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Posted by on Nov 25, 2015 in 2016 Elections, 2016 Presidential Election, ISIS, Politics | 6 comments

Clinton’s Ties To Military-Industrial Complex Are As Serious A Concern As Her Ties To Wall Street

Clinton CFR ABC News  Screen Grab

There’s been considerable concern, for good reason, about Hillary Clinton’s Wall Street ties, but I don’t think this is the biggest problem to be concerned about should she be elected. I am even more worried about her neoconservative foreign policy views, and being a lackey for the military-industrial complex.

Jeffrey Sachs, Director of the Earth Institute at Columbia University, described the problem, starting with discussion of John F. Kennedy. Perhaps Ted Kennedy even thought of the vast differences between Clinton and his brother when endorsing Obama over Clinton in 2008.

Sachs wrote that, in her speech before the Council on Foreign Relations, Clinton “doubled down on the existing, failed U.S. approach in the Middle East, the one she pursued as Secretary of State.”

In rare cases, great presidents learn to stand up to the CIA and the rest of the military-industrial-intelligence complex. JFK became one of the greatest presidents in American history when he came to realize the awful truth that his own military and CIA advisors had contributed to the onset of the Cuban Missile Crisis. The CIA-led Bay of Pigs fiasco and other CIA blunders had provoked a terrifying response from the Soviet Union. Recognizing that the U.S. approach had contributed to bringing the world to the brink, Kennedy bravely and successfully stood up to the warmongering pushed by so many of his advisors and pursued peace, both during and after the Cuban Missile Crisis. He thereby saved the world from nuclear annihilation and halted the unchecked proliferation of nuclear arms.

Clinton’s speech shows that she and her advisors are good loyalists of the military-industrial-intelligence complex. Her speech included an impressive number of tactical elements: who should do the bombing and who should be the foot soldiers. Yet all of this tactical precision is nothing more than business as usual. Would Clinton ever have the courage and vision to push back against the U.S. security establishment, as did JFK, and thereby restore global diplomacy and reverse the upward spiral of war and terror?

Just as the CIA contributed to the downward slide to the Cuban Missile Crisis, and just as many of JFK’s security chiefs urged war rather than negotiation during that crisis, so too today’s Middle East terrorism, wars, and refugee crises have been stoked by misguided CIA-led interventions. Starting in 1979, the CIA began to build the modern Sunni jihadist movement, then known as the Mujahedeen, to fight the Soviet Union in Afghanistan. The CIA recruited young Sunni Muslim men to fight the Soviet infidel, and the CIA provided training, arms, and financing. Yet soon enough, this US-created jihadist army turned on the US, a classic and typical case of blowback.

The anti-U.S. and anti-Western blowback started with the first Gulf War in 1990, when the U.S. stationed troops throughout the region. It continued with the Second Gulf War, when the U.S. toppled a Sunni regime in Iraq and replaced it with a puppet Shia regime. In the process, it dismantled Saddam’s Sunni-led army, which then regrouped as a core part of ISIS in Iraq.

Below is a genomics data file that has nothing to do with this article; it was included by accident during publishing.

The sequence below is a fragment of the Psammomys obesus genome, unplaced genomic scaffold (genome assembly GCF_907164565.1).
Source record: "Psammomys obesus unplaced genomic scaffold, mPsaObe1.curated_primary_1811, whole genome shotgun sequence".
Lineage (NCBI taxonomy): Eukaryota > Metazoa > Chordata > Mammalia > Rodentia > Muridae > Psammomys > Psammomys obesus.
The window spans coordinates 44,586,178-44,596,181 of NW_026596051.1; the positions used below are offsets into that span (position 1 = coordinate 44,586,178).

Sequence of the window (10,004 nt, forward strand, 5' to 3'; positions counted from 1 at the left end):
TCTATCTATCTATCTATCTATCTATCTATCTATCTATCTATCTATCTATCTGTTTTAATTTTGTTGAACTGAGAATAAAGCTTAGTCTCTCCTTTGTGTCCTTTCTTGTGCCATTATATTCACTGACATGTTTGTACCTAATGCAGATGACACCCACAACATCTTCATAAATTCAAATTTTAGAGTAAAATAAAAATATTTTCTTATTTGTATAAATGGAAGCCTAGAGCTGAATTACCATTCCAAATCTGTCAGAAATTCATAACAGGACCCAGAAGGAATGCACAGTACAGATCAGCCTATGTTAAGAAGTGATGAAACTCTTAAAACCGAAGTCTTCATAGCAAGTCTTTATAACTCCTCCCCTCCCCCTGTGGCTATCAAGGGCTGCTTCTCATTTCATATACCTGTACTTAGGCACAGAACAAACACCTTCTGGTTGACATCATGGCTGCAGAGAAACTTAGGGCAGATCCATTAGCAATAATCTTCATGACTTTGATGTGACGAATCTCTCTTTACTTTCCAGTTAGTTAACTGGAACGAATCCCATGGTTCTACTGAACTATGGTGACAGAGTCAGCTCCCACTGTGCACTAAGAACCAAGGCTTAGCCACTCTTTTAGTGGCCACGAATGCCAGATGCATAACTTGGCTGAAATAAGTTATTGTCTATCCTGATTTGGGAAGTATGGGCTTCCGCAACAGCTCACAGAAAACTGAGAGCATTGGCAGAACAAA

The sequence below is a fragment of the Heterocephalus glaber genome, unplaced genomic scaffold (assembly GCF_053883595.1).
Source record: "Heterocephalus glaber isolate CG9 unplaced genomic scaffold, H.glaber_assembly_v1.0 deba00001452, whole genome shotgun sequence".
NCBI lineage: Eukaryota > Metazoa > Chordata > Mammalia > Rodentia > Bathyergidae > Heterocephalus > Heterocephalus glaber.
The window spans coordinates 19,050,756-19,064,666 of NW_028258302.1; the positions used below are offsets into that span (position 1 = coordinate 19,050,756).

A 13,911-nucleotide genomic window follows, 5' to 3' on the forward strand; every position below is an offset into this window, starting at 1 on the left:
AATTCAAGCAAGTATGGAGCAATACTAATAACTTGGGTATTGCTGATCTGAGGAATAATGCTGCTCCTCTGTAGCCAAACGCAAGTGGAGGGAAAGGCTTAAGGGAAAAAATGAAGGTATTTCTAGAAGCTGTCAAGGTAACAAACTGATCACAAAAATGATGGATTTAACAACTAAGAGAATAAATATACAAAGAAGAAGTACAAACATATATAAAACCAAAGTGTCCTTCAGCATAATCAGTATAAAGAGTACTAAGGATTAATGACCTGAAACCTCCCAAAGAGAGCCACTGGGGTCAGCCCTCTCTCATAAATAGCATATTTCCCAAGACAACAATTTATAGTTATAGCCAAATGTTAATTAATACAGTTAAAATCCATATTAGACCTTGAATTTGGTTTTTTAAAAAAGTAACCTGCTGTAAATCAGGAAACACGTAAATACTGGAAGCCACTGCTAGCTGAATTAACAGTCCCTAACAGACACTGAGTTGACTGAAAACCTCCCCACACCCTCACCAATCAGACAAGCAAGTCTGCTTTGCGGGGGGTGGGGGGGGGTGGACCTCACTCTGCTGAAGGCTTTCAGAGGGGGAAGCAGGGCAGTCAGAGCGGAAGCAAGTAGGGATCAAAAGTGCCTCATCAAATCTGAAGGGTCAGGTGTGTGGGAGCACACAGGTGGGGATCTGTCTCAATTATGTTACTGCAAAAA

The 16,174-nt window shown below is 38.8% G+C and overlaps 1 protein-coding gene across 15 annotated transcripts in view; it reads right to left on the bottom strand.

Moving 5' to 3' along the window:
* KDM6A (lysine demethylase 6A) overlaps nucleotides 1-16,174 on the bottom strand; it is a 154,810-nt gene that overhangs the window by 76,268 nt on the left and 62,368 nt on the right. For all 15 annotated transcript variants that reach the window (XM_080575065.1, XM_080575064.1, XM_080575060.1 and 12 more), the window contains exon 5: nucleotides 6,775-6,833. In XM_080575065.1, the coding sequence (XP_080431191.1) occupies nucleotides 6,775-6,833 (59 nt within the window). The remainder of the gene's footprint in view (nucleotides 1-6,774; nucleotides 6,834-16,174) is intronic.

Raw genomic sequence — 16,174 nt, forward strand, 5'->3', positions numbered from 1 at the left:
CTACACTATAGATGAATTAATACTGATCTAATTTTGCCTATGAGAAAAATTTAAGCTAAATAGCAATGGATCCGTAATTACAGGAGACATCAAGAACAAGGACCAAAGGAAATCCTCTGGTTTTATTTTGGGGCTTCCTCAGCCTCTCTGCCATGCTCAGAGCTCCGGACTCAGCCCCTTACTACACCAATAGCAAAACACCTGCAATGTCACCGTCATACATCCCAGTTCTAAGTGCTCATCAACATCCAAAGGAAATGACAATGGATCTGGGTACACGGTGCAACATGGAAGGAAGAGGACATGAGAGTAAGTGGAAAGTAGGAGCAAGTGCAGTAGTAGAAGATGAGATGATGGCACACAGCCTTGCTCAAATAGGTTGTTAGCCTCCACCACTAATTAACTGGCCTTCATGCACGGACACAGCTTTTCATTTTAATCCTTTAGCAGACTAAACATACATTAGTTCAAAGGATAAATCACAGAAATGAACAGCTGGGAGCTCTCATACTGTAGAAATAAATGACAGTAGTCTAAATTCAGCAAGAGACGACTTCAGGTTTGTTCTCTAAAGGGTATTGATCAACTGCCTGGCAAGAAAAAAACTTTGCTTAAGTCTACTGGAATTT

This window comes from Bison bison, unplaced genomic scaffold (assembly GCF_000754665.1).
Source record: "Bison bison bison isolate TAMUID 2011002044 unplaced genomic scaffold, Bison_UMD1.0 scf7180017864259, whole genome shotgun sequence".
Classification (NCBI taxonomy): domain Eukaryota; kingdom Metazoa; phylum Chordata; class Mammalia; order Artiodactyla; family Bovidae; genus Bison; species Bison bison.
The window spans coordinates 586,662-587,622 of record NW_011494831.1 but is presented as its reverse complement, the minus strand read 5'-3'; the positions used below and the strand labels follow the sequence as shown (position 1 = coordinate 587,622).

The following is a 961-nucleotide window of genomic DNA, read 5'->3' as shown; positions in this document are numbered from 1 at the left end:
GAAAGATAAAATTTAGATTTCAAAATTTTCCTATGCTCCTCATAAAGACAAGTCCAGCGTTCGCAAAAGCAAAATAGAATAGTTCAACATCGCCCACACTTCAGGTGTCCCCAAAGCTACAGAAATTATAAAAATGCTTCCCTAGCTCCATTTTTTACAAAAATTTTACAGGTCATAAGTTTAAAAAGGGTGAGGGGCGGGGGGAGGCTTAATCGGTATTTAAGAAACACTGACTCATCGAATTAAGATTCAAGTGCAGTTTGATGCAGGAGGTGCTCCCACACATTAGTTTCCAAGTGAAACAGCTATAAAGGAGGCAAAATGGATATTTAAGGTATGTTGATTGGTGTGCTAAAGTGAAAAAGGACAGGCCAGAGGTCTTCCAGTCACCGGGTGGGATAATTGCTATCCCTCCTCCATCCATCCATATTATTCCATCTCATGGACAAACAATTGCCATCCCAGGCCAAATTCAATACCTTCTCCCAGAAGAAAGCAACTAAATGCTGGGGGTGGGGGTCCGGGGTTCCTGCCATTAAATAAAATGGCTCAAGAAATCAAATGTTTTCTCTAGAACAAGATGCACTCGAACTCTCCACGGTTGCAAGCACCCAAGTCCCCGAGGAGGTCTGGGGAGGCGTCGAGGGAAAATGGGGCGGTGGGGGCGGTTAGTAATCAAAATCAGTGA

Next the U.S. teamed up with Saudi Arabia to harass, and then to try to topple Bashir al-Assad. His main crime from the perspective of the U.S. and Saudi Arabia: being too close to Iran. Once again, the U.S. and Saudi Arabia turned to Sunni jihadists with arms and financing, and part of that fighting force morphed into ISIS in Syria. The evidence is that the covert U.S. actions against Assad pre-date the overt U.S. calls for Assad’s overthrow in 2011 by at least a couple of years.

In a similar vein, the U.S. teamed up with France and the UK to bomb Libya and kill Muammar Qaddafi. The result has been an ongoing Libyan civil war, and the unleashing of violent jihadists across the African Sahel, including Mali, which suffered the terrorist blow last week at the hands of such marauders.

Thanks to America’s misguided policies, we now have wars and violence raging across a 5,000-mile stretch from Bamako, Mali to Kabul, Afghanistan, with a U.S. hand in starting and stoking the violence. Libya, Sudan, the Sinai, Gaza, Lebanon, Syria, Iraq, and Afghanistan are all cases where the U.S. has directly intervened with very adverse results. Mali, Chad, Central African Republic, Somalia are some of the many other countries indirectly caught up in turmoil unleashed by U.S. covert and overt operations…

An election between Clinton and any of the likely Republican candidates would offer no real choice. Clinton’s plan to handle ISIS is unlikely to work. We can only hope that Clinton can be defeated for the Democratic nomination. Sachs ended by contrasting Clinton’s views with those of Martin O’Malley and Bernie Sanders:

 O’Malley and Sanders wisely and correctly support an America that works with other countries and with the UN Security Council to build peace in the Middle East rather than an America that continues to indulge in endless and failed CIA adventures of regime change and war. While Clinton arrogantly demands that other countries such as Russia and Iran fall squarely behind the U.S., O’Malley and Sanders recognize that it is through compromise in the UN Security Council that we can defeat ISIS and find lasting solutions in the Middle East.